Lessons From Warren Buffett: Stocks Sell at Silly Prices From Time to Time

One of the most popular theories about stock market prices is that at any given time prices reflect all that is known about a company. Known as the Efficient Market Hypothesis (EMH), it became especially popular during the 1970s, as the rise of the Information Age brought about exponential increases in the storage and exchange of data.

It would thus stand to reason, that five decades later, when even the most casual investors have access to valuation tools that the most sophisticated traders of the 1950s would never even have dreamt about, that prices have reached an efficiency where stocks are always fairly and accurately priced.

However, Warren Buffett doesn’t believe when it comes to the market that there is anything efficient about it, and that in fact, far from the market always reflecting an accurate valuation of a company’s worth, that it is “built into the system that stocks get mispriced.”

“The beauty of stocks is they do sell at silly prices from time to time,” Warren Buffett said at the 2012 Berkshire Hathaway Annual Meeting. “Ben Graham writes about it in Chapter 8 of The Intelligent Investor… Chapter 8 says that in the market you’re going to have a partner named ‘Mr. Market,’ and the beauty of him as your partner is that he’s kind of a psychotic drunk, and he will do very weird things over time and your job is to remember that he’s there to serve you and not to advise you. And if you can keep that mental state, then all those thousands of prices that Mr. Market is offering you every day on every major business in the world, practically, that he is making lots of mistakes, and he makes them for all kinds of weird reasons. And all you have to do is occasionally oblige him when he offers to either buy or sell from you at the same price on any given day, any given security.”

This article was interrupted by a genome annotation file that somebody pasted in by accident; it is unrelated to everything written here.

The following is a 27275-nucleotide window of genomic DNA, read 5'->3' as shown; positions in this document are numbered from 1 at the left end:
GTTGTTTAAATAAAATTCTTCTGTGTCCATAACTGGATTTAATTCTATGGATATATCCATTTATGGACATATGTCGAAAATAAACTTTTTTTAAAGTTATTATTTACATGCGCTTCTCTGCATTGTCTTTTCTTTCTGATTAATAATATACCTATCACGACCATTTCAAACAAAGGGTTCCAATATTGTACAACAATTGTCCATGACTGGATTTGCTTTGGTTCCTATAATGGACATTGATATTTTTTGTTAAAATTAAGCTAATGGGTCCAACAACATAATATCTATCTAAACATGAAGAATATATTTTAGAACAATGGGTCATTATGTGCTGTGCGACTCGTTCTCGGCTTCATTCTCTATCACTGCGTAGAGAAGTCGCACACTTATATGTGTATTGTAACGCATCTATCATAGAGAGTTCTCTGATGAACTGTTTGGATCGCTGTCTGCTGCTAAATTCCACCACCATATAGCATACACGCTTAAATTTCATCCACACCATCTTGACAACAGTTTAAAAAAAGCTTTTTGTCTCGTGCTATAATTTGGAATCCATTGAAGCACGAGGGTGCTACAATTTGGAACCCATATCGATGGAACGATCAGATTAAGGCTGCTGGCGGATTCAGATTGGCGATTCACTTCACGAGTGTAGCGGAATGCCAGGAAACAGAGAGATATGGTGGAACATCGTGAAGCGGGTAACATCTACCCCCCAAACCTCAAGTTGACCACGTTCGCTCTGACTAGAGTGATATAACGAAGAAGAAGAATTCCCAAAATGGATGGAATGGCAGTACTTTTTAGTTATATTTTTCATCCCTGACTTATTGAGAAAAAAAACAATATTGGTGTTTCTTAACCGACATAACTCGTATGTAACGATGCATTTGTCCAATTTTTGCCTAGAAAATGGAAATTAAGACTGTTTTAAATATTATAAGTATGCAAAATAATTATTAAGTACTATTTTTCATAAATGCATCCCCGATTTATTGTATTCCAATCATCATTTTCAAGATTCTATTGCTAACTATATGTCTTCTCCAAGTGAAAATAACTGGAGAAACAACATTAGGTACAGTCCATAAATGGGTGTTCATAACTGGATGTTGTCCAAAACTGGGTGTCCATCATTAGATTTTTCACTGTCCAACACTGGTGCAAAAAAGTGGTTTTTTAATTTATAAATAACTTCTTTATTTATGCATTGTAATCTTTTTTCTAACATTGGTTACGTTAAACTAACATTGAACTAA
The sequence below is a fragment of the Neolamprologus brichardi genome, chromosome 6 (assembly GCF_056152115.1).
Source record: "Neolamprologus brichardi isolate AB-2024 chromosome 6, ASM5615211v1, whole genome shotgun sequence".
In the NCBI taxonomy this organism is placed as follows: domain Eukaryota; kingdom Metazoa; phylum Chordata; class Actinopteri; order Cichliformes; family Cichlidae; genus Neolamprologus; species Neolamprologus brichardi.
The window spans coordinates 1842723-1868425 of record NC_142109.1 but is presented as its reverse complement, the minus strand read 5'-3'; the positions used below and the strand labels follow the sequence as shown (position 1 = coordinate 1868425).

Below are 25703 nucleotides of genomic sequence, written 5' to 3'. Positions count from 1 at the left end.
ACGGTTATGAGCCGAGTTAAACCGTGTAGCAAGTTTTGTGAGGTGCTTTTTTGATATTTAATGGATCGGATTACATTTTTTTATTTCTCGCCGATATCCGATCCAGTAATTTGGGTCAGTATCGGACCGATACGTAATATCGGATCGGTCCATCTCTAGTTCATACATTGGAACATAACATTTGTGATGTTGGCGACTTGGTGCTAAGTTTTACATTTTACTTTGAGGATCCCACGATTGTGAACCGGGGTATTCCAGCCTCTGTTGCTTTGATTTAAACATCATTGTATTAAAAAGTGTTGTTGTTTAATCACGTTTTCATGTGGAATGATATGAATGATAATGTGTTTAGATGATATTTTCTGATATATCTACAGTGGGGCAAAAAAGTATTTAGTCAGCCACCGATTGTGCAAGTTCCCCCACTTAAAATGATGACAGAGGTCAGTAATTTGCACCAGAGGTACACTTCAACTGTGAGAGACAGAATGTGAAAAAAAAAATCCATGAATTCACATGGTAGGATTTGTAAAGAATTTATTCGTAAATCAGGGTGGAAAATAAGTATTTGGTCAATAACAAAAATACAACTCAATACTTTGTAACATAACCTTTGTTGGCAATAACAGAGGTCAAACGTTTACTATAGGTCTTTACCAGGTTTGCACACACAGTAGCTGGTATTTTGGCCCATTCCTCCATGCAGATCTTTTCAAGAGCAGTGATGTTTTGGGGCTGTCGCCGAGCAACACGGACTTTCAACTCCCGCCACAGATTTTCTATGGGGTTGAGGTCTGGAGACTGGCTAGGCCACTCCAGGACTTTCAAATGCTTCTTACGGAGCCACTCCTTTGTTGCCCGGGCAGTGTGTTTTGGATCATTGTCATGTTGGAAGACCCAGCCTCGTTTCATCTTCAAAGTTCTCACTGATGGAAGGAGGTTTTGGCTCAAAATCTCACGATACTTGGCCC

Buffett’s full explanation on the stock market and stock prices


See the complete Lessons From Warren Buffett series

© 2021 David Mazor

Disclosure: David Mazor is a freelance writer focusing on Berkshire Hathaway. The author is long in Berkshire Hathaway, and this article is not a recommendation on whether to buy or sell the stock. The information contained in this article should not be construed as personalized or individualized investment advice. Past performance is no guarantee of future results.

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